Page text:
Florida State did have a quarterback committed for the 2019 class for eight months. Sam Howell, from Monroe, N.C., began re-examining his options in December after Florida State offensive coordinator Walt Bell left to become the head coach at Massachusetts. Howell signed with North Carolina in December, leaving Florida State with only redshirt sophomore James Blackman and senior Deondre Francois—who at the time wasn’t sure he was going to stay with Florida State—at the position for 2019, pending an NCAA eligibility decision on Louisville transfer Jordan Travis. Now Francois, who wasn’t supposed to factor into Florida State’s plans anyway, has been dismissed. Blackman, who redshirted in 2018, is the presumed starter for new coordinator Kendal Briles. After losing Howell, the Seminoles tried hard to land Louisiana quarterback Lance LeGendre, but Legendre chose Maryland on Wednesday.

Winners and Losers From the Second Round of National Signing Day Decisions

“We have a plan, I think a pretty good plan,” Taggart told reporters Wednesday when asked about the quarterback situation. “I don’t necessarily want to discuss it right now, but I think we’ve got a pretty good plan of where we want to go.” This sounded a little like when I was in high school and my mom would ask me about a paper I had due the next day and I would point at my head and say, “It’s all up here.” But many of those papers turned out just fine, and Taggart may be able to pull a graduate student out of the transfer portal to help at quarterback.

The next few months will help answer those two questions I asked above. But to quote Taggart himself, he needs to do something this offseason to inspire more confidence.

From @SAJohnny_Utah: Why is the Heisman Trophy less of a big deal these days? Do schools run preseason Heisman campaigns anymore?

The Heisman Trophy remains a huge deal. But the media landscape has changed, and it has rendered preseason Heisman campaigns largely unnecessary and occasionally harmful.

Back when college football was more of a regional sport, Oregon had to put Joey Harrington on a billboard in Times Square to make people on the East Coast aware that Joey Harrington was a person who threw footballs. Now, there is no one who follows college football who isn’t aware of current Oregon quarterback Justin Herbert. Because almost every Power 5 game is available on television nationwide, awareness—which used to be a huge hurdle—isn’t an issue.

Now, schools must be careful not to overexpose a great player lest they create a hype train that ultimately leads to a backlash. Increased television exposure is one piece of it, but we’re bombarded with so much information on the web and on social media that months of touting a player for the Heisman likely would hurt the player unless he could put together a Cam Newton-in-2010 season. The more a player gets hyped, the greater the chance the public and the voters get disillusioned if that player isn’t Baker Mayfield, Reggie Bush and Charles Woodson rolled into one person.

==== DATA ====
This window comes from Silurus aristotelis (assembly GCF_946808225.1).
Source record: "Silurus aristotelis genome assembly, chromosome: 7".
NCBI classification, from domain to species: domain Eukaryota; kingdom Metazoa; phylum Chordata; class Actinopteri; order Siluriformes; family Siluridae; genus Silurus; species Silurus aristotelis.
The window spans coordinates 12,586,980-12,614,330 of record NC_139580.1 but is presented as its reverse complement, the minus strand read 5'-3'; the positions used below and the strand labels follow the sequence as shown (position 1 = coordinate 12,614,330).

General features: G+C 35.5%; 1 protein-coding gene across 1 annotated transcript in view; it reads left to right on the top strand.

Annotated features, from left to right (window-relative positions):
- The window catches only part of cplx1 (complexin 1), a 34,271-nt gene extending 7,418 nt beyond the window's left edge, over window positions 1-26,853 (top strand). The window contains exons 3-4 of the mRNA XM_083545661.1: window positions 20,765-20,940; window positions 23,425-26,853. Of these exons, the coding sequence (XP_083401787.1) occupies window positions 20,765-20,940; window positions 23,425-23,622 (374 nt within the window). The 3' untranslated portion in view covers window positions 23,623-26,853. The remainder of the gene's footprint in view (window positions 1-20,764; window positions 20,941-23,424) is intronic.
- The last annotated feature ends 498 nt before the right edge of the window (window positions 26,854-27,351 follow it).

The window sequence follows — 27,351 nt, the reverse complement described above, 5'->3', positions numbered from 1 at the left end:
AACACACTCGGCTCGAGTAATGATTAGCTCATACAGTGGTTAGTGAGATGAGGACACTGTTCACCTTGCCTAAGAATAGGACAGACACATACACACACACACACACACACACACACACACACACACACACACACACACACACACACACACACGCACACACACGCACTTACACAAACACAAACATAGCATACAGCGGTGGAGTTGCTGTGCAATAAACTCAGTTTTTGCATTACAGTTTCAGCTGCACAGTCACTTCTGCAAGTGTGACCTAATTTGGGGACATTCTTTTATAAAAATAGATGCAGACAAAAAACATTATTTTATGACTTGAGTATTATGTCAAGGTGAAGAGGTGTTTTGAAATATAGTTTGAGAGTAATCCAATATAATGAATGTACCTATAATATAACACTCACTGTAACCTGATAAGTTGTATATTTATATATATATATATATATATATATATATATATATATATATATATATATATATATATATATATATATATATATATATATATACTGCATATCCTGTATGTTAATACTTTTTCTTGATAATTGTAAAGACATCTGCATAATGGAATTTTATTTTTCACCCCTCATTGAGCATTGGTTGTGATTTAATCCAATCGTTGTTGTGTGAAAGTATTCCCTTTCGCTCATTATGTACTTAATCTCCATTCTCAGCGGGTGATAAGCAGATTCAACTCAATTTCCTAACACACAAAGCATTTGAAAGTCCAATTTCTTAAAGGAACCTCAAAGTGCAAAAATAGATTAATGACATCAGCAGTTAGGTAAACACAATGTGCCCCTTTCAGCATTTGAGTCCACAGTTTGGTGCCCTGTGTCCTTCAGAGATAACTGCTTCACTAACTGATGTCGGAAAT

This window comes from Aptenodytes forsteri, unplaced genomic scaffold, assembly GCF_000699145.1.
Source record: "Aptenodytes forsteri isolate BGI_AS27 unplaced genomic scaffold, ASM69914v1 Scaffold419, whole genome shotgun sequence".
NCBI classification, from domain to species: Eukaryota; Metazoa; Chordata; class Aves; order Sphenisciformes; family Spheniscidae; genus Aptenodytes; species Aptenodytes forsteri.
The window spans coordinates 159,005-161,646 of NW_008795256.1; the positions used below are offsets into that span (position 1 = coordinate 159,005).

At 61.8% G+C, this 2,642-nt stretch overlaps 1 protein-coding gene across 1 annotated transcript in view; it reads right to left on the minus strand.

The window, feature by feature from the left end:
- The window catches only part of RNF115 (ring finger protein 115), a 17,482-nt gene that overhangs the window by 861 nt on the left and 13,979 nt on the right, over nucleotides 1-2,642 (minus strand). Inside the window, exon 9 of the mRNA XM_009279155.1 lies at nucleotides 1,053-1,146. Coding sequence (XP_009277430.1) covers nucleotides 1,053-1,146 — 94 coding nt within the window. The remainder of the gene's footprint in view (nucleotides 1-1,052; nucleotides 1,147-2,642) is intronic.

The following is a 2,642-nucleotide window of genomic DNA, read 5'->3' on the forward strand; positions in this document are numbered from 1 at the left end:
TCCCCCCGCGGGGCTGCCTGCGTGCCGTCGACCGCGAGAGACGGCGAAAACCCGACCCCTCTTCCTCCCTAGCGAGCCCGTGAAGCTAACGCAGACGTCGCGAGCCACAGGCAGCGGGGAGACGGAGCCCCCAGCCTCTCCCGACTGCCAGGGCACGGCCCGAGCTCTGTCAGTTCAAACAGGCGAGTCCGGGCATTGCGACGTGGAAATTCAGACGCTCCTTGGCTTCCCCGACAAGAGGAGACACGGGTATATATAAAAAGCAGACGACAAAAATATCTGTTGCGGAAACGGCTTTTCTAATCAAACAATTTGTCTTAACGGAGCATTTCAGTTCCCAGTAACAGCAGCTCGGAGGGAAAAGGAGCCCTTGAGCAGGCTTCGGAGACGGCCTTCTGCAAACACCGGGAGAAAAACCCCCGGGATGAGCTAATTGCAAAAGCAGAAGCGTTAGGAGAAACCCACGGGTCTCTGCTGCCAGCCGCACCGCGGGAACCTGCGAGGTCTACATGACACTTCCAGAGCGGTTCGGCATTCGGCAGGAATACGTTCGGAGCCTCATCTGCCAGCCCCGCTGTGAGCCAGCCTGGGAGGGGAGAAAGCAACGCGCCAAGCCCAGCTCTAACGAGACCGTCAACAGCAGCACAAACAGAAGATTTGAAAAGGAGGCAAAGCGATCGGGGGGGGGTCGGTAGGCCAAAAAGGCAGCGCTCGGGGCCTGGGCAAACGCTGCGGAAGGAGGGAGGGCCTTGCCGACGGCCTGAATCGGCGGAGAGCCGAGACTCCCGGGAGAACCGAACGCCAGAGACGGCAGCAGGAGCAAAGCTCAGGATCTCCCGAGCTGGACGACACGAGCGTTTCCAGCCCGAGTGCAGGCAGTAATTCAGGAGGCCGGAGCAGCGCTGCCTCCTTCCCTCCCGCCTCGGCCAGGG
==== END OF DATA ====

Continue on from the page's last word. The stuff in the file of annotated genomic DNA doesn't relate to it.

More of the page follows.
It’s actually quite difficult to win the Heisman Trophy now as a preseason favorite. The last favorite to go wire-to-wire and win was Marcus Mariota in 2014. (Mayfield was in the mix going into ’17, but he wasn’t the favorite.) But often a player comes seemingly out of nowhere. No one had Johnny Manziel (’12), Derrick Henry (’15), Lamar Jackson (’16) or Kyler Murray (’18) on preseason Heisman watch lists the years they won.

In most years, a player needs to put up great numbers and then surge in November. And that’s the best time to launch a (limited) campaign. Manziel jumped into the favorite spot by winning at Alabama. Henry carried Alabama’s offense late in the season he won. It took until this past November for the college football world to realize that Murray’s 2018 might be even better than Mayfield’s 2017.

That’s when Oklahoma began touting Murray, who in early November was considered a distant second to Alabama quarterback Tua Tagovailoa. The Sooners sent targeted stats comparisons between Murray and Tagovailoa to reporters (be they voters or not). Oklahoma also created this image to precede the launch of a web site touting Murray’s candidacy.

Obviously, the baseball-football connection made paying homage to an iconic Nike ad campaign featuring 1985 Heisman winner Bo Jackson a no-brainer. But Oklahoma officials also were keenly aware that a good portion of the Heisman electorate is in its 40s, meaning those voters either had that Bo Jackson poster on their wall as kids or knew someone who did.

Murray’s play, not the recreation of a favorite photo, won him the Heisman. But Oklahoma brought its campaign at the perfect time. Any earlier, and it probably wouldn’t have helped.

From Adam: Will college football ever change the rules to stop pausing the clock whilst they set the chains?

Gosh, I hope not.

Why would you want to make comebacks more difficult? Comebacks are exciting, and those extra seconds allow for more playcalling flexibility.

Also, anything that reduces the football-to-commercials ratio is a bad idea. The game would end sooner—I’m still not entirely sure why that matters—but you’d spend a higher percentage watching commercials. That would be silly.